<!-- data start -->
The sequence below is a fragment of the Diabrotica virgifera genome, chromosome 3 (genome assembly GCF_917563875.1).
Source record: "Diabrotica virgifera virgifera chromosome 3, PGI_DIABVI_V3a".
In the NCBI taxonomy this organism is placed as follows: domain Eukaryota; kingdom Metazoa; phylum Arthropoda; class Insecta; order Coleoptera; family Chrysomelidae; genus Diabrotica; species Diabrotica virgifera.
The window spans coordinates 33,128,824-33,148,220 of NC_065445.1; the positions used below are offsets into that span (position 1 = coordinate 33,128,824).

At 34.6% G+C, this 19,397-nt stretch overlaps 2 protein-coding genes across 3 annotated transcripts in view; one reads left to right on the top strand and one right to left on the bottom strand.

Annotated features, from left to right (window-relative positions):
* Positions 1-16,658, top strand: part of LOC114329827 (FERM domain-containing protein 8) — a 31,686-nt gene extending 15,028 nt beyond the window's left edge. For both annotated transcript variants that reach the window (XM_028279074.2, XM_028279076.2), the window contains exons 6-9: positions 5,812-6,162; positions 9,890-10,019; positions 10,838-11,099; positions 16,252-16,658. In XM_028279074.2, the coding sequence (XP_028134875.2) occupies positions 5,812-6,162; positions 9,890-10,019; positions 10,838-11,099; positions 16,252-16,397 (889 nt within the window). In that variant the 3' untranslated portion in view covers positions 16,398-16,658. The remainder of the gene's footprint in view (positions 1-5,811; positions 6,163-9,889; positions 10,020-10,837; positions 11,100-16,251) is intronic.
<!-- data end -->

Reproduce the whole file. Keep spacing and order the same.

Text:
The sequence below is a fragment of the Diabrotica virgifera genome, chromosome 3 (genome assembly GCF_917563875.1).
Source record: "Diabrotica virgifera virgifera chromosome 3, PGI_DIABVI_V3a".
In the NCBI taxonomy this organism is placed as follows: domain Eukaryota; kingdom Metazoa; phylum Arthropoda; class Insecta; order Coleoptera; family Chrysomelidae; genus Diabrotica; species Diabrotica virgifera.
The window spans coordinates 33,128,824-33,148,220 of NC_065445.1; the positions used below are offsets into that span (position 1 = coordinate 33,128,824).

At 34.6% G+C, this 19,397-nt stretch overlaps 2 protein-coding genes across 3 annotated transcripts in view; one reads left to right on the top strand and one right to left on the bottom strand.

Annotated features, from left to right (window-relative positions):
* Positions 1-16,658, top strand: part of LOC114329827 (FERM domain-containing protein 8) — a 31,686-nt gene extending 15,028 nt beyond the window's left edge. For both annotated transcript variants that reach the window (XM_028279074.2, XM_028279076.2), the window contains exons 6-9: positions 5,812-6,162; positions 9,890-10,019; positions 10,838-11,099; positions 16,252-16,658. In XM_028279074.2, the coding sequence (XP_028134875.2) occupies positions 5,812-6,162; positions 9,890-10,019; positions 10,838-11,099; positions 16,252-16,397 (889 nt within the window). In that variant the 3' untranslated portion in view covers positions 16,398-16,658. The remainder of the gene's footprint in view (positions 1-5,811; positions 6,163-9,889; positions 10,020-10,837; positions 11,100-16,251) is intronic.